Conserve Wildlife Blog

A Glimpse into the Monitoring of New Jersey’s American Kestrels

July 8th, 2024

by Rachel McGovern, Communications and Outreach Manager

New Jersey is home to three native falcon species, the peregrine falcon, merlin, and American kestrel. Falcons are fierce predators known for their swift flight and intensity. Of these species, I am always most excited to spot an American kestrel.

These small falcons, roughly the size of a mourning dove, are the smallest falcon species in North America. They thrive in habitats with short vegetation such as parklands, meadows, and agricultural areas. Here, they hunt for insects and small animals like mice and voles. You can often see them perched on wires or branches, scanning for prey with their distinctive tail-bobbing behavior. They nest in tree cavities or specially placed nest boxes near fields and meadows.

Recently, I had the privilege to join New Jersey Fish & Wildlife’s (NJFW) Endangered and Nongame Species Program’s American kestrel monitoring team at a nestbox site to band young kestrels. The NJFW American kestrel project works with volunteers to monitor nest boxes in New Jersey and gather critical data about this species. American kestrels were designated as a State threatened species in 2012. While there is still a lot to learn about their decline, it is understood to be at least partially due to habitat loss and a lack of nesting sites. NJFW has been monitoring these small falcons to learn about their decline and support their recovery.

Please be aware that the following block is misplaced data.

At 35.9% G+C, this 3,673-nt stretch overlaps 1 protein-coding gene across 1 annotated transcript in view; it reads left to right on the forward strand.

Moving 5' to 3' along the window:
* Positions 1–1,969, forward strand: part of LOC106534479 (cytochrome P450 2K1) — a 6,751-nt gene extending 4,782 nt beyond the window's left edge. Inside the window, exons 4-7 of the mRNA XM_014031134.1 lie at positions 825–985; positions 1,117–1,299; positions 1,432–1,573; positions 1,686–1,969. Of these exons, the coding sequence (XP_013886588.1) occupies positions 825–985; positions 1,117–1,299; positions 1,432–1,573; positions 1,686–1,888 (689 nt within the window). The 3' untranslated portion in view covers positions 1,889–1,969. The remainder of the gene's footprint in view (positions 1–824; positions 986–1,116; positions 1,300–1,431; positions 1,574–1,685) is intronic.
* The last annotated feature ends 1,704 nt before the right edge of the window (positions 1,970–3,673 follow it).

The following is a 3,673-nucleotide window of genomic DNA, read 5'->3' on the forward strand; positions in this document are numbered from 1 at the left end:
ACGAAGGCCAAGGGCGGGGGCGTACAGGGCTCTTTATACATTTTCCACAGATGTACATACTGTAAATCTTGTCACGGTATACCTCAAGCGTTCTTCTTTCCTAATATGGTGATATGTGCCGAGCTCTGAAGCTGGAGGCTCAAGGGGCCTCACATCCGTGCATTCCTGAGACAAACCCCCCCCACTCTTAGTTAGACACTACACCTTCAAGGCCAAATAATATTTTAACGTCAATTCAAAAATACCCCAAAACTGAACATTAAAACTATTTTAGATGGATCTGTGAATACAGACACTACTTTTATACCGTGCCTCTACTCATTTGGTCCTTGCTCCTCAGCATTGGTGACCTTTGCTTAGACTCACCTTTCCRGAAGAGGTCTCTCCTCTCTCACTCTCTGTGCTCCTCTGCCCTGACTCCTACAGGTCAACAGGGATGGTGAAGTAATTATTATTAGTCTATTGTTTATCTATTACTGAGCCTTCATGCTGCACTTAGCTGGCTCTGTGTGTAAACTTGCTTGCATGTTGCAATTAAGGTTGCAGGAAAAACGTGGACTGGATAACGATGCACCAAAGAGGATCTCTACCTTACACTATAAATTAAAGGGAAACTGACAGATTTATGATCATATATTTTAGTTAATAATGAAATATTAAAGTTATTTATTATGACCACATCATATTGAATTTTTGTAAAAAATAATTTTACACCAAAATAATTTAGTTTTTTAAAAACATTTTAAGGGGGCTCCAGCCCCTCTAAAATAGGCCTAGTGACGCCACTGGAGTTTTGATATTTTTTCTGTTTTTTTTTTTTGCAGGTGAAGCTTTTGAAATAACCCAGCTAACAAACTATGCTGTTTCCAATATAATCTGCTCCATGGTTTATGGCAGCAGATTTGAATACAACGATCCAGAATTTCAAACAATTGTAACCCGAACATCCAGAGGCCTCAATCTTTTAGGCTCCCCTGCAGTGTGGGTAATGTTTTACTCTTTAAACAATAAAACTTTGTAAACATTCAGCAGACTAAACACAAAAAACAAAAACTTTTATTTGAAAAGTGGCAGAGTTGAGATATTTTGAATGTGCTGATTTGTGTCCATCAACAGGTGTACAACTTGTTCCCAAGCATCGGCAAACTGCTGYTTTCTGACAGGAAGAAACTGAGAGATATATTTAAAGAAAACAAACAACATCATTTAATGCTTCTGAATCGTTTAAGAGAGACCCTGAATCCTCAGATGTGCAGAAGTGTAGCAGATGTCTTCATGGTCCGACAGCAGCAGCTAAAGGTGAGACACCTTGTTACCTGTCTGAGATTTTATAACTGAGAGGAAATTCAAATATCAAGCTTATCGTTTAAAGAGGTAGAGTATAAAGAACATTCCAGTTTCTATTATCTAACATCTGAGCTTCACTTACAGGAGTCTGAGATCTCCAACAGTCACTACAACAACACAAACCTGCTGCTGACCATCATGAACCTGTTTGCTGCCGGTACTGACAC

A band is placed on a kestrel’s leg. Photo courtesy of Steve Neumann.

I met the banding crew near a nestbox that overlooks an open field. Inside the box were four kestrel chicks, three females, and one male. Their weight and measurements were recorded before the birds were outfitted with bands on their legs. These bands are critical tools used to monitor kestrel populations. Each band bears a unique code, allowing the birds to be identified as individuals. Bands help to provide information about kestrel populations, dispersal, and survival rates. After the young birds were measured and banded, they were placed carefully back in their nest box.

One male kestrel was found in the nest. Males have a striking appearance with a rufous back, gray wings, and a distinct black stripe on their tail.
Photo courtesy of Steve Neumann.

There is a positive trend for American kestrels in New Jersey. According to NJFW Zoologist Bill Pitts of the American kestrel team, there has been an increase in breeding adults and banded young in their survey area for five straight years. In 2024, they banded over 450 chicks in over 100 nest boxes.

A female kestrel is held as measurements are taken.
Photo courtesy of Steve Neumann.

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